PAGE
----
Gannon helped lead the Raiders to a Super Bowl appearance, but struggled against the Tampa Bay Bucs’ No. 1 ranked defense, throwing five interceptions (three of which were brought back for touchdowns).

    Regardless of his Super Bowl flop, Gannon is a Raider legend and one of the best free agent signings ever.

Charles Woodson, Green Bay Packers

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    Coming off a 2005 season in which Charles Woodson broke his leg and missed 10 games, the dynamic yet injury-prone cornerback signed with the Green Bay Packers on a seven-year $52 million deal.

    Reportedly, the Oakland Raiders made no attempt to re-sign Woodson.

    In 2009, Woodson won the NFL Defensive Player of the Year award.

    During that season, Woodson led the NFL with nine interceptions (three of which he brought back for scores).

    The Packers' revamped defense, led by Woodson and dynamic linebacker Clay Matthews, went on to win Super Bowl XLV despite Woodson breaking his collarbone in the game.

Nnamdi Asomugha, Philadelphia Eagles

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    Nnamdi Asomugha is viewed by many as the league's best lock-down cornerback. His efforts went largely unnoticed due to the fact that he was playing for a bad Raiders team.

    Before last season, however, Asomugha got rewarded with the big bucks.

    The Philadelphia Eagles signed the dynamic cornerback to five-year $60 million deal (with $25 million guaranteed).

    There were high hopes for the Eagles a season ago, but after a bad start to the season, the team finished at 8-8 and missed the playoffs.

    Only time will tell if the Eagles will live up to the hype with Asomugha leading the defense.

Julius Peppers, Chicago Bears

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    Another free agent signing that was "big" mostly from a financial standpoint.

    After a stellar career with the Carolina Panthers, Julius Peppers hit the free agent market as one of the biggest names.

    The Chicago Bears shelled out the big bucks, signing Peppers to a six-year $91.5 million deal.

    While the Bears' struggles with Peppers have mostly been on the offensive end, adding Brandon Marshall and Alshon Jeffery to their receiving core could be what puts the Bears over the top.

Drew Brees, New Orleans Saints

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    After a steady career with the San Diego Chargers, where Drew Brees was largely overshadowed by the play of LaDainian Tomlinson, he hit the free agent market in 2006.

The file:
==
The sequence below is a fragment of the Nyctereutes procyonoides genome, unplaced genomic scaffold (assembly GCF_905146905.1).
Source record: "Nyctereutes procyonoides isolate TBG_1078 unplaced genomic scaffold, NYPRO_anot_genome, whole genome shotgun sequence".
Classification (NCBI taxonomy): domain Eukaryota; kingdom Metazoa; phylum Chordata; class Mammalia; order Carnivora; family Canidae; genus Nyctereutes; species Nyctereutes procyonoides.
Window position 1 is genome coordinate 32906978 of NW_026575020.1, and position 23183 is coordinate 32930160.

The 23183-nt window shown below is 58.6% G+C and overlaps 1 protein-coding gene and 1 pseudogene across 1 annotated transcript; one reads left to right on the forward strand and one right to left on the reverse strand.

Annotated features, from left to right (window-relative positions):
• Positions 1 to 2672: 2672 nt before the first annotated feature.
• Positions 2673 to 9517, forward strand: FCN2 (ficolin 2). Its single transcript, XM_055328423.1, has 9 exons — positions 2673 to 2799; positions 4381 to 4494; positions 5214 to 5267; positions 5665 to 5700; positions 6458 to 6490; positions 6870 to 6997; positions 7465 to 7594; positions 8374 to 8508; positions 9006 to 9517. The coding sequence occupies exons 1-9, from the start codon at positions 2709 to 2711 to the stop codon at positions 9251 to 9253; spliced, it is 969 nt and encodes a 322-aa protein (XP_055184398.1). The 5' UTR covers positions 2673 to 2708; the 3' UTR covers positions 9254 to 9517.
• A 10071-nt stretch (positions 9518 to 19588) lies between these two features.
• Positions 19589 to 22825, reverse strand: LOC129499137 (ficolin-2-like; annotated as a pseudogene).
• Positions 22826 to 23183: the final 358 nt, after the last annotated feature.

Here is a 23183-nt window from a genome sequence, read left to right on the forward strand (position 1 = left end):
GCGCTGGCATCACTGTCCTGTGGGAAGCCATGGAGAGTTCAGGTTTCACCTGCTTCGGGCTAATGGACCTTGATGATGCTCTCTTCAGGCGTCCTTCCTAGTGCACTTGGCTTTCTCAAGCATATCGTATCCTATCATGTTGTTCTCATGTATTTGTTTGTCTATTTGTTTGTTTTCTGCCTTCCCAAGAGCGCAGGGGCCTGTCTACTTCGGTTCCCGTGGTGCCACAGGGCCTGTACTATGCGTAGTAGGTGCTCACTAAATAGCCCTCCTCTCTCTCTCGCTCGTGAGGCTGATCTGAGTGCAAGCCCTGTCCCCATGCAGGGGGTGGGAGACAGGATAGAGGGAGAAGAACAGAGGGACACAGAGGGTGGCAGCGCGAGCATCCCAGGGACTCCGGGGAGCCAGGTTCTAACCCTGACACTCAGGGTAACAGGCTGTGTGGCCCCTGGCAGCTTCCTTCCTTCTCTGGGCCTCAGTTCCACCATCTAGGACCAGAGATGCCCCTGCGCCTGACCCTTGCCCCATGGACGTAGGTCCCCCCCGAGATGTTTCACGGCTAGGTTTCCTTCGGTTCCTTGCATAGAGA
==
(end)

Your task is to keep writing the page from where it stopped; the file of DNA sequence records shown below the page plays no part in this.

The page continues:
The New Orleans Saints signed Brees to the bargain price of $60 million over six years. Just think that the Eagles signed Nnamdi Asomugha for $60 million over five years and that really puts this deal in perspective.

    Brees blossomed for the Saints and became a Pro Bowl quarterback on a yearly basis. He also won the NFL MVP award in 2009.

    The biggest achievement for Brees, however, was his effort leading the team to victory over the Indianapolis Colts in Super Bowl XLIV.

    It's not often that a free agent signing changes a team as drastically as Brees changed the Saints.

Peyton Manning, Denver Broncos

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    This offseason, the Denver Broncos landed the most sought-after free agent in the class, four-time NFL MVP Peyton Manning.

    The Broncos signed Manning to a five-year deal worth a massive $95 million.

    Manning makes the Broncos an immediate Super Bowl contender—if he can stay healthy.

    The future Hall of Famer underwent multiple neck surgeries in the past year and there have been questions about his health.

    Regardless of what happens in the future, this was certainly one of the biggest signings in NFL history.

Mario Williams, Buffalo Bills

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    The Buffalo Bills have been steadily trying to change their culture of losing. The addition of one of the NFL's best defensive ends on a six-year $100 million deal is a huge piece to that puzzle.

    The Bills spared no expense picking up Williams, but when you're a team in the same division as Tom Brady, having a dynamic pass-rush is a luxury you must have.

    There are high hopes for Williams in Buffalo moving forward. Only time will tell if he'll be able to live up to the hype with the Bills.